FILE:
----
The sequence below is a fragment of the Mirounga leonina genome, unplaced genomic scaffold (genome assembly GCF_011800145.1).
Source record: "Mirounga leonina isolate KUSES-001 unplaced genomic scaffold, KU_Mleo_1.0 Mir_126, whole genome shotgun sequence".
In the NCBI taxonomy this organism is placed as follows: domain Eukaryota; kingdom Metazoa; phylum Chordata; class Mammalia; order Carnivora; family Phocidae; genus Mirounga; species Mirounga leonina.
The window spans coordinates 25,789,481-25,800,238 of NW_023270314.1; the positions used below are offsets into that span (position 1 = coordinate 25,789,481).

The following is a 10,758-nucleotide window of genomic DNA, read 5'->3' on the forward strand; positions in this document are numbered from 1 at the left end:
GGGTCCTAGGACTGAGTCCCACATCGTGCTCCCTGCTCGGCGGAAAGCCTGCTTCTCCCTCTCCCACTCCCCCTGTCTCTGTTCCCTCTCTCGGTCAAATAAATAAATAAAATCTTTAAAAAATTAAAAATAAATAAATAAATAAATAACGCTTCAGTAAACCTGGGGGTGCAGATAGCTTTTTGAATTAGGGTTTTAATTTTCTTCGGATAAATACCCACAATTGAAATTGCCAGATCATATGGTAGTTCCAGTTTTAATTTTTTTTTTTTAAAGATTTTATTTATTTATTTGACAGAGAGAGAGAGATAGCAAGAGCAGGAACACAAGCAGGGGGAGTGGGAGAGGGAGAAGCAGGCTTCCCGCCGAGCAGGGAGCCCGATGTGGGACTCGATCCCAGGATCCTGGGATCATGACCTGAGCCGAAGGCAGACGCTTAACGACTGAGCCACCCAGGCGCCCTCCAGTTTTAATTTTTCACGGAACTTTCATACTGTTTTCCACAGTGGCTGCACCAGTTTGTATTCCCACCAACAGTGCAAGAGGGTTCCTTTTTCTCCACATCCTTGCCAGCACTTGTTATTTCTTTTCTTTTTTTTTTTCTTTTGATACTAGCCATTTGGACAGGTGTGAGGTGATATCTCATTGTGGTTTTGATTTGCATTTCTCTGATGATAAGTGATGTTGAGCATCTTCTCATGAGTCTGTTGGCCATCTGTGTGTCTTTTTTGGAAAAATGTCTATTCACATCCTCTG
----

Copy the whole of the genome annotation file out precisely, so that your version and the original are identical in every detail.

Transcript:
The sequence below is a fragment of the Mirounga leonina genome, unplaced genomic scaffold (genome assembly GCF_011800145.1).
Source record: "Mirounga leonina isolate KUSES-001 unplaced genomic scaffold, KU_Mleo_1.0 Mir_126, whole genome shotgun sequence".
In the NCBI taxonomy this organism is placed as follows: domain Eukaryota; kingdom Metazoa; phylum Chordata; class Mammalia; order Carnivora; family Phocidae; genus Mirounga; species Mirounga leonina.
The window spans coordinates 25,789,481-25,800,238 of NW_023270314.1; the positions used below are offsets into that span (position 1 = coordinate 25,789,481).

The following is a 10,758-nucleotide window of genomic DNA, read 5'->3' on the forward strand; positions in this document are numbered from 1 at the left end:
GGGTCCTAGGACTGAGTCCCACATCGTGCTCCCTGCTCGGCGGAAAGCCTGCTTCTCCCTCTCCCACTCCCCCTGTCTCTGTTCCCTCTCTCGGTCAAATAAATAAATAAAATCTTTAAAAAATTAAAAATAAATAAATAAATAAATAACGCTTCAGTAAACCTGGGGGTGCAGATAGCTTTTTGAATTAGGGTTTTAATTTTCTTCGGATAAATACCCACAATTGAAATTGCCAGATCATATGGTAGTTCCAGTTTTAATTTTTTTTTTTTAAAGATTTTATTTATTTATTTGACAGAGAGAGAGAGATAGCAAGAGCAGGAACACAAGCAGGGGGAGTGGGAGAGGGAGAAGCAGGCTTCCCGCCGAGCAGGGAGCCCGATGTGGGACTCGATCCCAGGATCCTGGGATCATGACCTGAGCCGAAGGCAGACGCTTAACGACTGAGCCACCCAGGCGCCCTCCAGTTTTAATTTTTCACGGAACTTTCATACTGTTTTCCACAGTGGCTGCACCAGTTTGTATTCCCACCAACAGTGCAAGAGGGTTCCTTTTTCTCCACATCCTTGCCAGCACTTGTTATTTCTTTTCTTTTTTTTTTTCTTTTGATACTAGCCATTTGGACAGGTGTGAGGTGATATCTCATTGTGGTTTTGATTTGCATTTCTCTGATGATAAGTGATGTTGAGCATCTTCTCATGAGTCTGTTGGCCATCTGTGTGTCTTTTTTGGAAAAATGTCTATTCACATCCTCTG